Empirical medication difficult to reach medication level - CBZ

Carbamazepine is still used as a first-line drug in clinical practice

Carbamazepine (CBZ) is one of the classic anti-epileptic drugs (AEDs), which was introduced in the 1960s and 1970s. As the first-line drug of choice (DOC), it still plays a leading role in the treatment of epilepsy, especially for different focal epilepsy syndromes [2]. In addition, this drug is used to treat idiopathic neuralgia of the trigeminal and glossopharyngeal nerves and pain caused by diabetic neuropathy. Carbamazepine can block voltage-gated sodium channels, thereby stabilizing the cell membrane of nerve fibers, inhibiting neuronal discharge, and reducing excitatory synaptic transmission.

Currently, carbamazepine alone is the main therapy in patients with epilepsy [3]. The dosage for epilepsy in adults is 0.8-1.2 g/day 2-3 times a day, and in children 1 to 15 years old, the dosage is 0.1-1 g/day (10-25 mg/kg/day). However, CBZ is a drug that has strong effects on metabolic processes and may cause clinically significant drug interactions. CBZ not only reduces the concentration of other drugs taken together by inducing isoenzymes such as CYP3A4 and CYP1A2, but also affects its own blood drug concentration during the interaction with these isoenzymes [4]. The patient's blood drug concentration is difficult to control after taking the drug.   

Empirical medication difficult to reach medication level - CBZ

Experimental research results

In order to analyze the actual drug concentration in patients during empirical medication, the Department of Pharmacology and Therapeutics of the Kuyavian-Pomeranian Province conducted a retrospective analysis of CBZ levels in patients in the province from 1991 to 2011. The survey analyzed 710 outpatient and inpatient patients. The average age of the study subjects was 19 years old, the average height was 168 cm, the average weight was 59 kg, and the average body mass index (BMI) was 22.49 kg/m2. The most common reason for hospitalization was epilepsy - 94.6%. The average daily carbamazepine intake of the patients tested was 600 mg (oral tablets). 3.1% of the cases took it only once, 66.1% of the cases took it twice a day, and 26.9% of the cases took it at least three times a day. Although the mean concentration of carbamazepine in the serum of the study population was 5.58 μg/ml, which was within the therapeutic range, 29% of the patients were not within the therapeutic range.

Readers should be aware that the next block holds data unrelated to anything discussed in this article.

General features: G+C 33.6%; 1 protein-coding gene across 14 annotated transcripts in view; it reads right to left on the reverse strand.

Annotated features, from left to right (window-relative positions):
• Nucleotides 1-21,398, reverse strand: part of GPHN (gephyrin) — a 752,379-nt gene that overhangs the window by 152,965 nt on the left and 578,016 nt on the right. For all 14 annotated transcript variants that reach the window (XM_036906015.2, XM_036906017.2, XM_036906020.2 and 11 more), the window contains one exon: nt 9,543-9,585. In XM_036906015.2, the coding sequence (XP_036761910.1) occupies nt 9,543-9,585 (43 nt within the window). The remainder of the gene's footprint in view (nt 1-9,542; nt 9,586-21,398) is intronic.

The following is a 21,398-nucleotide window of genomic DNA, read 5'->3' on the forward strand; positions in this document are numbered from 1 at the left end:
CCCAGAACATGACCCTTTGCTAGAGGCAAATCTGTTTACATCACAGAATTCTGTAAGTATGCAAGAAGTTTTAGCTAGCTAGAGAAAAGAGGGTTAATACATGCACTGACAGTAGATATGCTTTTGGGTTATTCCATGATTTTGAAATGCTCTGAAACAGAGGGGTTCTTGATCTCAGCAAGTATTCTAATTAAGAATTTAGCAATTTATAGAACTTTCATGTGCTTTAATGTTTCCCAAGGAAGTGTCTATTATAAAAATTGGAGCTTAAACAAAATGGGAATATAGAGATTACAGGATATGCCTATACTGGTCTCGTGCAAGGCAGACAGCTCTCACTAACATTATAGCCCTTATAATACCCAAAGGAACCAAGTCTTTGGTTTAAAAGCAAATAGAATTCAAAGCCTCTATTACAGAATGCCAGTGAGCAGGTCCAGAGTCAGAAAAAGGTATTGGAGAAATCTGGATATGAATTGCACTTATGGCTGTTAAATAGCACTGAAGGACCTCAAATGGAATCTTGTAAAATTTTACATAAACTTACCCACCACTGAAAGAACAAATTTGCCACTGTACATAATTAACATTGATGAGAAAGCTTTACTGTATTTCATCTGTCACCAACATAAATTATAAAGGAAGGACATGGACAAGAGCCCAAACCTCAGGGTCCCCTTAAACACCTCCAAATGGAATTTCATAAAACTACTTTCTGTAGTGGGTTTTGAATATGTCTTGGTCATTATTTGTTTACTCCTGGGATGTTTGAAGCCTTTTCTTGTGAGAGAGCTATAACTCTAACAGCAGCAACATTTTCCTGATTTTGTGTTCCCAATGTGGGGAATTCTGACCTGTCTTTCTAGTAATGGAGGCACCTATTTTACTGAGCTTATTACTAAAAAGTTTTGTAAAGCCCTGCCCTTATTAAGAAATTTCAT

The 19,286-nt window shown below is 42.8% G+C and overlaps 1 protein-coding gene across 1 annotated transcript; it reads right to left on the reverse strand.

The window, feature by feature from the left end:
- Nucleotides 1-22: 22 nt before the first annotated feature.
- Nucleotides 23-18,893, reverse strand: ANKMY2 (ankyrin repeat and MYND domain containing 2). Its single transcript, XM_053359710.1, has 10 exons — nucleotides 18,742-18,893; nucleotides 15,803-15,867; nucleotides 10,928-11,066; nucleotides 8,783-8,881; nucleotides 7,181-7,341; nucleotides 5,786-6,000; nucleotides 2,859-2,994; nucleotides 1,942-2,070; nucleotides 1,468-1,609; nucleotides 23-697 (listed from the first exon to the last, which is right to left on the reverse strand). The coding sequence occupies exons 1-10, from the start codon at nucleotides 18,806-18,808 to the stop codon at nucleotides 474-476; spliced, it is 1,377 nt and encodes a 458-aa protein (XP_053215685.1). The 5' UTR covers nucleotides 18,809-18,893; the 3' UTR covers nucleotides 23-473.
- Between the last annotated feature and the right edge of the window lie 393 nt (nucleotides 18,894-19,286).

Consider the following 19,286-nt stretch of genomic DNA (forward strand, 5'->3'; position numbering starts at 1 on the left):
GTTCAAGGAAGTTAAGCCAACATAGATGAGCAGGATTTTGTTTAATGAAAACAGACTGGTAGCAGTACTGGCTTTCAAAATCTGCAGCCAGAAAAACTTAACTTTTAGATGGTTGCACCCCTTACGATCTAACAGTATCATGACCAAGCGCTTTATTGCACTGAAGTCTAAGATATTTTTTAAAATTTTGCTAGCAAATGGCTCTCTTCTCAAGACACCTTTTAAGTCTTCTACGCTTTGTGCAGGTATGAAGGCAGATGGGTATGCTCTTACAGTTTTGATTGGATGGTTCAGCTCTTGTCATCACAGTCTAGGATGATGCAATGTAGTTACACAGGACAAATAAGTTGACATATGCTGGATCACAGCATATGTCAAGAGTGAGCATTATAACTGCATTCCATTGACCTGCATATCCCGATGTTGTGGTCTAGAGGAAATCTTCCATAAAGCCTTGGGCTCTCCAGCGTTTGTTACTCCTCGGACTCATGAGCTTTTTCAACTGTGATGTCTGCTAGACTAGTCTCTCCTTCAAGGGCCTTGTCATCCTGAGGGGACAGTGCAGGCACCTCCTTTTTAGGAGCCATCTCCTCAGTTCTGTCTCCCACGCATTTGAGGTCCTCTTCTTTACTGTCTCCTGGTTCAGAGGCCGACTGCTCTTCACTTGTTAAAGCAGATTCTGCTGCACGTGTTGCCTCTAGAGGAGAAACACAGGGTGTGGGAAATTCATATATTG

Empirical medication difficult to reach medication level - CBZ

Possible associated factors of carbamazepine blood concentration


In order to explore which factors may lead to deviations in blood drug concentrations, the study analyzed the influence levels of factors such as reasons for hospitalization, gender, age, weight, and dosage.

First, there were statistically significant differences in carbamazepine concentrations depending on the reasons for hospitalization. This may be due to the different levels of medication taken by patients with different reasons for hospitalization. For example, the average concentration of patients with suicidal tendencies was 21.0 μg/ml, which was significantly higher than the level of 5.52 μg/ml in patients with epilepsy, and the median drug concentration of patients with overdose also reached 7.24 μg/ml. Secondly, body weight is an important factor to consider. On average, patients with subtherapeutic CBZ concentrations received a daily dose of 9.92 mg per kilogram of body weight; patients with therapeutic levels, a daily dose of 12.86 mg; and patients with above-therapeutic concentrations, a daily dose of 12.50 mg.

Furthermore, the age factor was found to be significantly related to the difference in CBZ concentration (divided into 3-17 years old and over 18 years old). The concentration of the group ≥18 years old was lower, which may come from the lower concentration of the group ≥18 years old. The risk of not following medical advice is higher. Another influence of age is that although the dosage per kilogram of body weight for people aged 3-17 years is significantly higher than that of people over 18 years old, this may be due to the higher activity of their CYP3A4 isoenzyme and the faster metabolism of CBZ, which exceeds the therapeutic level. The situation is less. In a consideration of gender factors, pregnancy can also affect CBZ concentrations, as increased metabolism reduces its concentration.

Based on the above complex factors, from a clinical pharmacology perspective, TDM should become a standard procedure for CBZ, just as TDM is currently used in digoxin treatment.

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Empirical medication difficult to reach medication level - CBZ


1.Grzesk, G., et al., Therapeutic Drug Monitoring of Carbamazepine: A 20-Year Observational Study. J Clin Med, 2021. 10(22).
2.Fisher, R.S., et al., Operational classification of seizure types by the International League Against Epilepsy: Position Paper of the ILAE Commission for Classification and Terminology. Epilepsia, 2017. 58(4): p. 522-530.
3.Nadkarni, S., J. LaJoie, and O. Devinsky, Current treatments of epilepsy. Neurology, 2005. 64(12 Suppl 3): p. S2-11.
4.Fuhr, L.M., et al., Pharmacokinetics of the CYP3A4 and CYP2B6 Inducer Carbamazepine and Its Drug-Drug Interaction Potential: A Physiologically Based Pharmacokinetic Modeling Approach. Pharmaceutics, 2021. 13(2).

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